Another visit to Houndkirk Moor on the southwestern edge of Sheffield. This time I was heading for Houndkirk Hill where rocks of millstone grit appear through the moorland vegetation. Dark clouds and sunbursts battled for supremacy but the forecast was for a dry afternoon. Over the years I have paid homage to many rocks in the Peak District. Some of them are like natural sculptures and others speak of Bronze Age habitation or historic quarrying activity.
In the changing light, I snapped several photographs up on Houndkirk Hill. Far away I could see rain moving across the landscape so perhaps I should just have returned to "Clint", parked up on Whitelow Lane. But half a mile away to the south I saw another unnamed hill and there were distant rocks that I hadn't seen before so I made my way up there along a sheep track through the dying heather.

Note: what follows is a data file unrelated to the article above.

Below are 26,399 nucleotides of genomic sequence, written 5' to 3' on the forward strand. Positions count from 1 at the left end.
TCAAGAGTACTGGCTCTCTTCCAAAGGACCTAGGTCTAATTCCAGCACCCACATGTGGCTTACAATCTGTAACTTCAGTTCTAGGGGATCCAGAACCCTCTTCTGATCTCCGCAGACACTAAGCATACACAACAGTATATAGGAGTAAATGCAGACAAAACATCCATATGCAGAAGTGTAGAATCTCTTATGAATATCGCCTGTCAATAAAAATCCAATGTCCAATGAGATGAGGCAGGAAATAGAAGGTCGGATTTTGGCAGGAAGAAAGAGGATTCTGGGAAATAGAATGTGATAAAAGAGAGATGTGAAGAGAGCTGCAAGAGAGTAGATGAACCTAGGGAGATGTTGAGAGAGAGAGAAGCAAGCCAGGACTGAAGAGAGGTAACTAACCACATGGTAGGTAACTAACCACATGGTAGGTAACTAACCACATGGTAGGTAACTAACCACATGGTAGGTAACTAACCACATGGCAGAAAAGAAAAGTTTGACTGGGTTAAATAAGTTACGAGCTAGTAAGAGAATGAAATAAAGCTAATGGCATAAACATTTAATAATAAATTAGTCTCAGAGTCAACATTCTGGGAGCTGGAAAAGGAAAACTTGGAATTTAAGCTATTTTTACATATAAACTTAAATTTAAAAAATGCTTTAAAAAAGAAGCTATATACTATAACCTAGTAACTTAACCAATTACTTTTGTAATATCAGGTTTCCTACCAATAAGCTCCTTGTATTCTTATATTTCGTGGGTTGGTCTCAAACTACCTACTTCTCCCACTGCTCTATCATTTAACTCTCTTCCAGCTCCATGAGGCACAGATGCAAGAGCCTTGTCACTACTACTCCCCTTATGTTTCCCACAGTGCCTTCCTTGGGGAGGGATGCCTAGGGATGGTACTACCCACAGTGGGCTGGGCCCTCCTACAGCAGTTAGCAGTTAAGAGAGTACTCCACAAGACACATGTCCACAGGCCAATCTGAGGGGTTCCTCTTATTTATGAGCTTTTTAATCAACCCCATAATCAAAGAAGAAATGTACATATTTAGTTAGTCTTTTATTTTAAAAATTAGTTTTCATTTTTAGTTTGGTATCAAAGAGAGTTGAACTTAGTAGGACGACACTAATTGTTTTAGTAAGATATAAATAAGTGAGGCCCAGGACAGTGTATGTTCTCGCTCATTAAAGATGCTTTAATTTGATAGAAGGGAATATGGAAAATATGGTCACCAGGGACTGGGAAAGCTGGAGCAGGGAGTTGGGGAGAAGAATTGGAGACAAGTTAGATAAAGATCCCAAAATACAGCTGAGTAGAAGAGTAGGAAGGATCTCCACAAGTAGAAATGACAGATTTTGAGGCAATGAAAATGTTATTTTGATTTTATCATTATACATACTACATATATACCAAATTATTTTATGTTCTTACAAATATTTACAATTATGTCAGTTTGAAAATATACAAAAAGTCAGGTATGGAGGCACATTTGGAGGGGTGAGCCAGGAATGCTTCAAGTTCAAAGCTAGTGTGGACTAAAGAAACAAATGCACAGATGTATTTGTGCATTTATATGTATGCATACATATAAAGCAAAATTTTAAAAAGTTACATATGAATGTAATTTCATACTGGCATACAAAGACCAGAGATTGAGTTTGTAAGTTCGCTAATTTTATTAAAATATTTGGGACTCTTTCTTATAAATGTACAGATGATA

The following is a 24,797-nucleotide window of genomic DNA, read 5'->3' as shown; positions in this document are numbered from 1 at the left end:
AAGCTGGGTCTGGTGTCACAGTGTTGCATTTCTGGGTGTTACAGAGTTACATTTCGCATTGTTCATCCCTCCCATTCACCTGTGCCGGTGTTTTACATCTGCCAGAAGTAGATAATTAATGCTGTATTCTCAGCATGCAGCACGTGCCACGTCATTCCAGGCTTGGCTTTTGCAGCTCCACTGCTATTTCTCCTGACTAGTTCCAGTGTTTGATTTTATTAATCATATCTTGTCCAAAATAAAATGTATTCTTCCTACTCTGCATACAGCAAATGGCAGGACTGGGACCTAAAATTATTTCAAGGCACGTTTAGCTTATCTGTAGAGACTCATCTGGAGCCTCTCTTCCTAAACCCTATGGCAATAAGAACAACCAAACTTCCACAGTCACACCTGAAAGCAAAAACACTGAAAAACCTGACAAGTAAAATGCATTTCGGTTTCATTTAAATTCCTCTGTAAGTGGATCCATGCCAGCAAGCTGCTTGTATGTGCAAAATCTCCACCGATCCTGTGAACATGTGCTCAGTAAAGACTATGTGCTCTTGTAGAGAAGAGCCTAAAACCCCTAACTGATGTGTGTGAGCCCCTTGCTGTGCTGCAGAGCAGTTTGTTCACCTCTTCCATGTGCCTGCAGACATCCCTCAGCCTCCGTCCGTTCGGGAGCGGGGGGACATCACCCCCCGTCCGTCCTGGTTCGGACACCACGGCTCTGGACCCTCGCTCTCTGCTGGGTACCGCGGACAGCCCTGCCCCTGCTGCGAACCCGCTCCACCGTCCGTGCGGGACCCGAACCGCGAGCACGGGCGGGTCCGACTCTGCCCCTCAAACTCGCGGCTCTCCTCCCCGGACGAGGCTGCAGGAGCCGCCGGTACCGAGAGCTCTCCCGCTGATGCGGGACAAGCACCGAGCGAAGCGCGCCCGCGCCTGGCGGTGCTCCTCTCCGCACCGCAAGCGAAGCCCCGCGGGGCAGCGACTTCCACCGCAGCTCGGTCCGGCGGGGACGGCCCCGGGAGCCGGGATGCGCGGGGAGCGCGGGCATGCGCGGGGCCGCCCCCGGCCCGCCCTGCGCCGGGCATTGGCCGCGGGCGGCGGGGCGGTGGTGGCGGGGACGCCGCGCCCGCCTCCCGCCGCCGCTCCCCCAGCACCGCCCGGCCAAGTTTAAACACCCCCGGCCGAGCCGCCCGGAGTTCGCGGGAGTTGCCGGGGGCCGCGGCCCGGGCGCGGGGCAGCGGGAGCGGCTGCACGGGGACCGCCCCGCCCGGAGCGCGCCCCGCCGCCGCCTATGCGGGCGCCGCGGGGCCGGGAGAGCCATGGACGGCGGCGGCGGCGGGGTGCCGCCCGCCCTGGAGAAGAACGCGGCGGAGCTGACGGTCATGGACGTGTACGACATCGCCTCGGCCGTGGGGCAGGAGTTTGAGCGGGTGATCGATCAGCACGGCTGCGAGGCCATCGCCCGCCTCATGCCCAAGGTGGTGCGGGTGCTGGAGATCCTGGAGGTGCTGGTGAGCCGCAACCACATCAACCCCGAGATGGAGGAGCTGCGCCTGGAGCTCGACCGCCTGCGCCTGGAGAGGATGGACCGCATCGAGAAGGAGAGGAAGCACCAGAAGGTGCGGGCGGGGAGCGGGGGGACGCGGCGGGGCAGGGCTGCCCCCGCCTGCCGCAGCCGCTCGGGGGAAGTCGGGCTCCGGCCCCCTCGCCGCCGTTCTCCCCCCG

|On the unnamed hill before the rain|
On the way back, the rain came. I was not dressed for it. By the time I reached sleek-silver Clint, my leonine locks were plastered to my skull, my fleece jacket was twice as heavy as normal and my trews needed hanging out to dry. Fortunately no paparazzi were around to create incriminating pictures of this bedraggled beast.
I came home and stripped off to my red and blue striped M&S underpants, watching "Escape to the Country" with a mug of hot coffee. What a sexy scene! Good job the BBC hadn't just filmed my own "escape to the country" or even worse, my escape from the country like a drowned rat.
|50x camera zoom on The Ox Stones - over a mile away.|
Other ramblers are there - no doubt in rain gear.
|The depressions in the rock catch pure rainwater|
which moorland grouse seek in preference to
brackish and rather acidic drainage water.